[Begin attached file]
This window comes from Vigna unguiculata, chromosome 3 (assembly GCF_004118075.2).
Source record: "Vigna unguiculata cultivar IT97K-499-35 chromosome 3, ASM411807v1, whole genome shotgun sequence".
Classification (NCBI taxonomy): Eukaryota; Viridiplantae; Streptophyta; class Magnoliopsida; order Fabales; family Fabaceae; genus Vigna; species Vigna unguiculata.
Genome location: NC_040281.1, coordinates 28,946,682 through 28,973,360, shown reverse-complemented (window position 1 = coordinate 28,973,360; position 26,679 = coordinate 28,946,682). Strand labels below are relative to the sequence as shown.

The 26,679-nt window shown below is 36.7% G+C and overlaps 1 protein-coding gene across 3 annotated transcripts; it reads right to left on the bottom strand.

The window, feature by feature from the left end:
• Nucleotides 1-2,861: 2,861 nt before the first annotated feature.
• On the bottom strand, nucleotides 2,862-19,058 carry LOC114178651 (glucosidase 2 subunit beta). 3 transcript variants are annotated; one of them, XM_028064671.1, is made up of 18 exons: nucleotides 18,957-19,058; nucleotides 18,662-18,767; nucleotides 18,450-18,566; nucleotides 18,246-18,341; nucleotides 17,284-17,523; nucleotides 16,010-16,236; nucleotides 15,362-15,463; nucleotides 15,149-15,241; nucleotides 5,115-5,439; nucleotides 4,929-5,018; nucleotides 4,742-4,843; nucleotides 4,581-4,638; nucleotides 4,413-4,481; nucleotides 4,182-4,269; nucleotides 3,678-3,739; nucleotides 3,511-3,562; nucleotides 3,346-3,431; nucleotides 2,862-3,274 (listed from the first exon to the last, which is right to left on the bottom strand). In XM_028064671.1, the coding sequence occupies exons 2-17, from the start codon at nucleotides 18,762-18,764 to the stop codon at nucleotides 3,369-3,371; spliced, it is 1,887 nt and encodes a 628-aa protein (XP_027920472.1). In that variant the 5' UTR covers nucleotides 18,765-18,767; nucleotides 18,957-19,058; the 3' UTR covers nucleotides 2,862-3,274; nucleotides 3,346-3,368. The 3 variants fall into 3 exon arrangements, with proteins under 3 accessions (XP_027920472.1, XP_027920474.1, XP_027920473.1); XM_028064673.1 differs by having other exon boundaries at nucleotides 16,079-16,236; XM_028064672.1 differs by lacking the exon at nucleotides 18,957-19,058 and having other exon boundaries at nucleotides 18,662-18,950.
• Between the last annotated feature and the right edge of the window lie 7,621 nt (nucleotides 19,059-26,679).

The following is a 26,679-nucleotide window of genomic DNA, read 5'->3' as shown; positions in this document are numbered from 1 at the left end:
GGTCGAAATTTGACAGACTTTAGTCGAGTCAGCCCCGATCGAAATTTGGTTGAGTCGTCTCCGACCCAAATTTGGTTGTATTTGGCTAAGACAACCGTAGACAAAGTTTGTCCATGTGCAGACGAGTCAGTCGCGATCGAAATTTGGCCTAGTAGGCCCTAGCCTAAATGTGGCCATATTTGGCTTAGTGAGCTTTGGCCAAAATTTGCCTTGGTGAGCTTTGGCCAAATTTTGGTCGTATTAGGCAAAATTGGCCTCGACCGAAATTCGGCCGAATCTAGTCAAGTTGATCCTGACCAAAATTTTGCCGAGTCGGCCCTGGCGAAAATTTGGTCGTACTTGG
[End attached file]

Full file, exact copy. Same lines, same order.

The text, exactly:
This window comes from Vigna unguiculata, chromosome 3 (assembly GCF_004118075.2).
Source record: "Vigna unguiculata cultivar IT97K-499-35 chromosome 3, ASM411807v1, whole genome shotgun sequence".
Classification (NCBI taxonomy): Eukaryota; Viridiplantae; Streptophyta; class Magnoliopsida; order Fabales; family Fabaceae; genus Vigna; species Vigna unguiculata.
Genome location: NC_040281.1, coordinates 28,946,682 through 28,973,360, shown reverse-complemented (window position 1 = coordinate 28,973,360; position 26,679 = coordinate 28,946,682). Strand labels below are relative to the sequence as shown.

The 26,679-nt window shown below is 36.7% G+C and overlaps 1 protein-coding gene across 3 annotated transcripts; it reads right to left on the bottom strand.

The window, feature by feature from the left end:
• Nucleotides 1-2,861: 2,861 nt before the first annotated feature.
• On the bottom strand, nucleotides 2,862-19,058 carry LOC114178651 (glucosidase 2 subunit beta). 3 transcript variants are annotated; one of them, XM_028064671.1, is made up of 18 exons: nucleotides 18,957-19,058; nucleotides 18,662-18,767; nucleotides 18,450-18,566; nucleotides 18,246-18,341; nucleotides 17,284-17,523; nucleotides 16,010-16,236; nucleotides 15,362-15,463; nucleotides 15,149-15,241; nucleotides 5,115-5,439; nucleotides 4,929-5,018; nucleotides 4,742-4,843; nucleotides 4,581-4,638; nucleotides 4,413-4,481; nucleotides 4,182-4,269; nucleotides 3,678-3,739; nucleotides 3,511-3,562; nucleotides 3,346-3,431; nucleotides 2,862-3,274 (listed from the first exon to the last, which is right to left on the bottom strand). In XM_028064671.1, the coding sequence occupies exons 2-17, from the start codon at nucleotides 18,762-18,764 to the stop codon at nucleotides 3,369-3,371; spliced, it is 1,887 nt and encodes a 628-aa protein (XP_027920472.1). In that variant the 5' UTR covers nucleotides 18,765-18,767; nucleotides 18,957-19,058; the 3' UTR covers nucleotides 2,862-3,274; nucleotides 3,346-3,368. The 3 variants fall into 3 exon arrangements, with proteins under 3 accessions (XP_027920472.1, XP_027920474.1, XP_027920473.1); XM_028064673.1 differs by having other exon boundaries at nucleotides 16,079-16,236; XM_028064672.1 differs by lacking the exon at nucleotides 18,957-19,058 and having other exon boundaries at nucleotides 18,662-18,950.
• Between the last annotated feature and the right edge of the window lie 7,621 nt (nucleotides 19,059-26,679).

The following is a 26,679-nucleotide window of genomic DNA, read 5'->3' as shown; positions in this document are numbered from 1 at the left end:
GGTCGAAATTTGACAGACTTTAGTCGAGTCAGCCCCGATCGAAATTTGGTTGAGTCGTCTCCGACCCAAATTTGGTTGTATTTGGCTAAGACAACCGTAGACAAAGTTTGTCCATGTGCAGACGAGTCAGTCGCGATCGAAATTTGGCCTAGTAGGCCCTAGCCTAAATGTGGCCATATTTGGCTTAGTGAGCTTTGGCCAAAATTTGCCTTGGTGAGCTTTGGCCAAATTTTGGTCGTATTAGGCAAAATTGGCCTCGACCGAAATTCGGCCGAATCTAGTCAAGTTGATCCTGACCAAAATTTTGCCGAGTCGGCCCTGGCGAAAATTTGGTCGTACTTGG